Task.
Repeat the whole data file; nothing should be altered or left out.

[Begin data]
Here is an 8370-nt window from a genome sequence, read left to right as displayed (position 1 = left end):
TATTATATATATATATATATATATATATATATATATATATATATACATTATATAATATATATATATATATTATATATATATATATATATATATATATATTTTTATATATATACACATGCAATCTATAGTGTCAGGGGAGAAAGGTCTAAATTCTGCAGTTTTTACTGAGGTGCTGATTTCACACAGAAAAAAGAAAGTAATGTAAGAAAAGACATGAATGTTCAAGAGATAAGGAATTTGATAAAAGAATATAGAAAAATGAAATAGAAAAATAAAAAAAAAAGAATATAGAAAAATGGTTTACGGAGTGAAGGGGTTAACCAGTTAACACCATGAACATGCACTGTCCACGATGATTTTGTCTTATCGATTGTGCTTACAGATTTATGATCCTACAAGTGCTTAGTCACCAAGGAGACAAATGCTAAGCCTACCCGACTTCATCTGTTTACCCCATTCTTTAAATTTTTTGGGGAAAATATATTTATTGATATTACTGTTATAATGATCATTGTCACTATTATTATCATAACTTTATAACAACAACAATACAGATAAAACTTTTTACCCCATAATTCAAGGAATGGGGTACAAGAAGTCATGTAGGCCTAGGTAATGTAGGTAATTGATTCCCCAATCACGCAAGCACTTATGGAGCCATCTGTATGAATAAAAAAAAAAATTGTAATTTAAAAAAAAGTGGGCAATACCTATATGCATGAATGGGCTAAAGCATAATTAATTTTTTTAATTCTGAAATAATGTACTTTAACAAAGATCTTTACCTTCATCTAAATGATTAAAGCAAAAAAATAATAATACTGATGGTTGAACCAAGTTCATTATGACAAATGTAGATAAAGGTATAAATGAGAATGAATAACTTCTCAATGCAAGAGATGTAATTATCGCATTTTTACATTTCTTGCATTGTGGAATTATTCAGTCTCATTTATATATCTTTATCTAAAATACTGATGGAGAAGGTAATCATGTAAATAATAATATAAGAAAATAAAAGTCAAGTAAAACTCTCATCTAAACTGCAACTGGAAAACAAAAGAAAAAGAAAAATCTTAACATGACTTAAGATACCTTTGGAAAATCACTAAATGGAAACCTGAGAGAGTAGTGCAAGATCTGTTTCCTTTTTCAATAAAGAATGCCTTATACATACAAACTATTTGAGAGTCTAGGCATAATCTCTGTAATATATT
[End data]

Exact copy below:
Here is an 8370-nt window from a genome sequence, read left to right as displayed (position 1 = left end):
TATTATATATATATATATATATATATATATATATATATATATATACATTATATAATATATATATATATATTATATATATATATATATATATATATATATTTTTATATATATACACATGCAATCTATAGTGTCAGGGGAGAAAGGTCTAAATTCTGCAGTTTTTACTGAGGTGCTGATTTCACACAGAAAAAAGAAAGTAATGTAAGAAAAGACATGAATGTTCAAGAGATAAGGAATTTGATAAAAGAATATAGAAAAATGAAATAGAAAAATAAAAAAAAAAGAATATAGAAAAATGGTTTACGGAGTGAAGGGGTTAACCAGTTAACACCATGAACATGCACTGTCCACGATGATTTTGTCTTATCGATTGTGCTTACAGATTTATGATCCTACAAGTGCTTAGTCACCAAGGAGACAAATGCTAAGCCTACCCGACTTCATCTGTTTACCCCATTCTTTAAATTTTTTGGGGAAAATATATTTATTGATATTACTGTTATAATGATCATTGTCACTATTATTATCATAACTTTATAACAACAACAATACAGATAAAACTTTTTACCCCATAATTCAAGGAATGGGGTACAAGAAGTCATGTAGGCCTAGGTAATGTAGGTAATTGATTCCCCAATCACGCAAGCACTTATGGAGCCATCTGTATGAATAAAAAAAAAAATTGTAATTTAAAAAAAAGTGGGCAATACCTATATGCATGAATGGGCTAAAGCATAATTAATTTTTTTAATTCTGAAATAATGTACTTTAACAAAGATCTTTACCTTCATCTAAATGATTAAAGCAAAAAAATAATAATACTGATGGTTGAACCAAGTTCATTATGACAAATGTAGATAAAGGTATAAATGAGAATGAATAACTTCTCAATGCAAGAGATGTAATTATCGCATTTTTACATTTCTTGCATTGTGGAATTATTCAGTCTCATTTATATATCTTTATCTAAAATACTGATGGAGAAGGTAATCATGTAAATAATAATATAAGAAAATAAAAGTCAAGTAAAACTCTCATCTAAACTGCAACTGGAAAACAAAAGAAAAAGAAAAATCTTAACATGACTTAAGATACCTTTGGAAAATCACTAAATGGAAACCTGAGAGAGTAGTGCAAGATCTGTTTCCTTTTTCAATAAAGAATGCCTTATACATACAAACTATTTGAGAGTCTAGGCATAATCTCTGTAATATATT